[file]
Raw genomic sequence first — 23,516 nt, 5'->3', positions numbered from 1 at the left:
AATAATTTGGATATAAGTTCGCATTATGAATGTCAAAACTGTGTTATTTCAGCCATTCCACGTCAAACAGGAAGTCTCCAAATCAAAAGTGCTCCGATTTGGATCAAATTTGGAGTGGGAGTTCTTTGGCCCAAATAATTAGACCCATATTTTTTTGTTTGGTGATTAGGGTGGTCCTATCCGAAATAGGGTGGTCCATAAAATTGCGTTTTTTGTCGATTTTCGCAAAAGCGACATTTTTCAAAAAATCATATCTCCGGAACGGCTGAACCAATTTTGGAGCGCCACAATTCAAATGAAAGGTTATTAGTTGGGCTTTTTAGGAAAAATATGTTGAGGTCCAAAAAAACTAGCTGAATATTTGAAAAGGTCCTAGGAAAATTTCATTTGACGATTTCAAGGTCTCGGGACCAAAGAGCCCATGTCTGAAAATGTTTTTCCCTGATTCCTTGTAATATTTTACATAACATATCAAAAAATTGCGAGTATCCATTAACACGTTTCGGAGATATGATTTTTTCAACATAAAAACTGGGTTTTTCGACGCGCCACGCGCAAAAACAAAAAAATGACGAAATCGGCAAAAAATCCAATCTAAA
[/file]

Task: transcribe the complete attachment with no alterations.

Raw genomic sequence first — 23,516 nt, 5'->3', positions numbered from 1 at the left:
AATAATTTGGATATAAGTTCGCATTATGAATGTCAAAACTGTGTTATTTCAGCCATTCCACGTCAAACAGGAAGTCTCCAAATCAAAAGTGCTCCGATTTGGATCAAATTTGGAGTGGGAGTTCTTTGGCCCAAATAATTAGACCCATATTTTTTTGTTTGGTGATTAGGGTGGTCCTATCCGAAATAGGGTGGTCCATAAAATTGCGTTTTTTGTCGATTTTCGCAAAAGCGACATTTTTCAAAAAATCATATCTCCGGAACGGCTGAACCAATTTTGGAGCGCCACAATTCAAATGAAAGGTTATTAGTTGGGCTTTTTAGGAAAAATATGTTGAGGTCCAAAAAAACTAGCTGAATATTTGAAAAGGTCCTAGGAAAATTTCATTTGACGATTTCAAGGTCTCGGGACCAAAGAGCCCATGTCTGAAAATGTTTTTCCCTGATTCCTTGTAATATTTTACATAACATATCAAAAAATTGCGAGTATCCATTAACACGTTTCGGAGATATGATTTTTTCAACATAAAAACTGGGTTTTTCGACGCGCCACGCGCAAAAACAAAAAAATGACGAAATCGGCAAAAAATCCAATCTAAA